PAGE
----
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July 06, 2012. The river Nile has crossed my path a couple of times already on this journey. – Or should I say ‘I’ve crossed the Nile a couple of times already?’
I crossed the Victoria Lake which is source to the Nile, the Victoria Nile. I saw it again in Murchison Falls. And a little later as Albert Nile heading back to Kampala.
In Ethiopia I went through Blue Nile Gorge, saw the Blue Nile flow out of Lake Tana, and visited the Blue Nile Falls a few kilometers down in Tis Isat.
The Nile and I lost touch for the past few weeks. But that’s all forgotten now: With my arrival in Khartoum (or even a few hours South of town in Wadi Madani where the road crosses the White Nile) we met again and we won’t part again for at least two or three weeks.
On the journey from Khartoum to Wadi Halfa I will stop in Bagrawiya and Karima to see pyramids that might just outshine their famous siblings in Egypt. And after crossing Lake Nasser into Egypt on a ferry I will see whether that theory holds true when I visit Aswan, Luxor and finally Cairo.
The Nile and I shall only part when it joins the Mediterranean in Alexandria. Inshallah!

I see a river in my future

June 07, 2012. Today this Africa trip is bound to take a turn for the more adventurous again. After getting used to have lots of choice when it came to bus services in Southern and Eastern Africa there is only one company that offers a bus to the Kenya – Ethiopia border town of Moyale. And the lack of competition is reflected in the vehicles used. So I embark on a 24h journey to the border followed by another almost 24h on the bus to Addis Ababa.
I have not only been able to secure the Sudan visa in Kampala, I also received my Ethiopia visa from the embassy here in Nairobi yesterday. The head of the consular section at the Egyptian embassy in Kampala furthermore guaranteed that I would receive a visa for his country at any border crossing. So that makes it official: Ethiopia, Sudan, Egypt and after that it’s back to Good Ol’ Europe.

The countdown begins

May 28, 2012. Uganda had a lot to offer: the graceful gorillas of Bwindi, the majestic Rwenzori Mountains, mad boda-boda rides through Murchisan Falls and the traffic chaos of Kampala were just some of the highlights I got to enjoy.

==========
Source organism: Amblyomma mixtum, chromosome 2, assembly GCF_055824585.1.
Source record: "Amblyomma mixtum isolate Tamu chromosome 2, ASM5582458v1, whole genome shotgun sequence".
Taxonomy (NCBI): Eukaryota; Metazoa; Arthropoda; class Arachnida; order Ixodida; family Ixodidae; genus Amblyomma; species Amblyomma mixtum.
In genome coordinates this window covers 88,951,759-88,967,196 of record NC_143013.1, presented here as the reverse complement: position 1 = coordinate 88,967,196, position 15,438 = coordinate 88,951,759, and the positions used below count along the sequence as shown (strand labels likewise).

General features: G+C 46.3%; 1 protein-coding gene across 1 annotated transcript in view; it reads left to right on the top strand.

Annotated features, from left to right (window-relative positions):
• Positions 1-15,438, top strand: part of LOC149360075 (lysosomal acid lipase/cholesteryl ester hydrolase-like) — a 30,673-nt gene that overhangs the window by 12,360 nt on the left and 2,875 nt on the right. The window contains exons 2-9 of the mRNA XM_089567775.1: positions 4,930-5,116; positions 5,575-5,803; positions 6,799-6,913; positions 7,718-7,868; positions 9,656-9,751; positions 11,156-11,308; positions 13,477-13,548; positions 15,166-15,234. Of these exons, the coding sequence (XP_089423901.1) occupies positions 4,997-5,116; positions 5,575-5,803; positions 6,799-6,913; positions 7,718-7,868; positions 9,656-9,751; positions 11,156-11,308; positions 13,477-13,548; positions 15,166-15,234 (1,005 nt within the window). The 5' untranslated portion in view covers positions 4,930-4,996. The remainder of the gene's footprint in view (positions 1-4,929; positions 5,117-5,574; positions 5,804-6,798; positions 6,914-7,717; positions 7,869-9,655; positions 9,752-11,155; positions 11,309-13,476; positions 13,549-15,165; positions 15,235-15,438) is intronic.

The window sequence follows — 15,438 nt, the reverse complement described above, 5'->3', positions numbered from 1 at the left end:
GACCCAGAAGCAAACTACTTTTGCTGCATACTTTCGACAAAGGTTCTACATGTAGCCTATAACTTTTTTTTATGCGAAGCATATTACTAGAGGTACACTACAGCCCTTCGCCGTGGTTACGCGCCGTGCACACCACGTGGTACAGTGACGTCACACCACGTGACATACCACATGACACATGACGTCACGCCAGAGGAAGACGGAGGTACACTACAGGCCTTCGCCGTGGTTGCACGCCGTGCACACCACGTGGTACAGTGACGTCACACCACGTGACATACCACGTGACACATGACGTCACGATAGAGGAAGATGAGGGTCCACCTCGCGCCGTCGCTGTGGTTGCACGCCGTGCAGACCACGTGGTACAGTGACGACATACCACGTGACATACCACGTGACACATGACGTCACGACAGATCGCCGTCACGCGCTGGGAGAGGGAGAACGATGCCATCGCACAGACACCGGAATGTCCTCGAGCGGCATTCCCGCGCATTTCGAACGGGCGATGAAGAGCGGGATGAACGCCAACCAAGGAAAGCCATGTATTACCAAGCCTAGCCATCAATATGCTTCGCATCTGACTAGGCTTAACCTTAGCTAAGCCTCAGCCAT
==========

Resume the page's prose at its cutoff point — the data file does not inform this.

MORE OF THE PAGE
Kenya promises to be a lot more touristic again. But rather than more safaris I am looking forward to a last visit to the Indian Ocean and some more Swahili culture before I move on to the last three African countries on this trip.

Leaving Uganda

May 20, 2012. As they say: Some girls have all the luck. Today I had the rare opportunity to see some of the last remaining 800 Mountain Gorillas. Mountain Gorillas can’t be kept in captivity and their natural habitat lies in the mountain ranges of Rwanda, DR Congo and Uganda. Out of these Uganda and the Bwindi Impenetrable Forest have the most successful gorilla conservation project with numbers actually going up.
But not only was I lucky being in Bwindi I also found a travel companion whose travel karma should be a very, very good one: he offered to lend me the 500 USD required to visit. Some girls have all the luck.
Next I’ll circle via the Rwenzori Mountains and Murchison Falls back to Kampala. If I’m even more lucky a Sudanese visa will be waiting there for me.

Monkey business

May 12, 2012. As a traveler it is always good to see that even the seemingly most impossible places can be done without a tour operator – and at a lower price. It was like that when we decided to visit Mount Kilimanjaro and today when we went to see one of Tanzania’s favorite National Parks, Ngorongoro Conservation Area. The Cradle of Mankind, Olduvai (Oldupai) Gorge, is one of the lesser know but still worthwhile attractions of the park. Most people come here for the incredible wealth of fauna in a very small space. I had visited once before on my first Africa visit but was nevertheless impressed all over again.
This time we made our way on public transport to Karatu just outside the park, found a driver / guide (mandatory) and some more travel companions to share the cost. End ended up spending less that 150 USD per head for the park. Feel free to compare this to any tour operator…
Next up is a big bit of driving: I’ll take another boat. This time the ferry will take me from Mwanza across Lake Victoria almost to the border of Uganda.

Traveler’s delight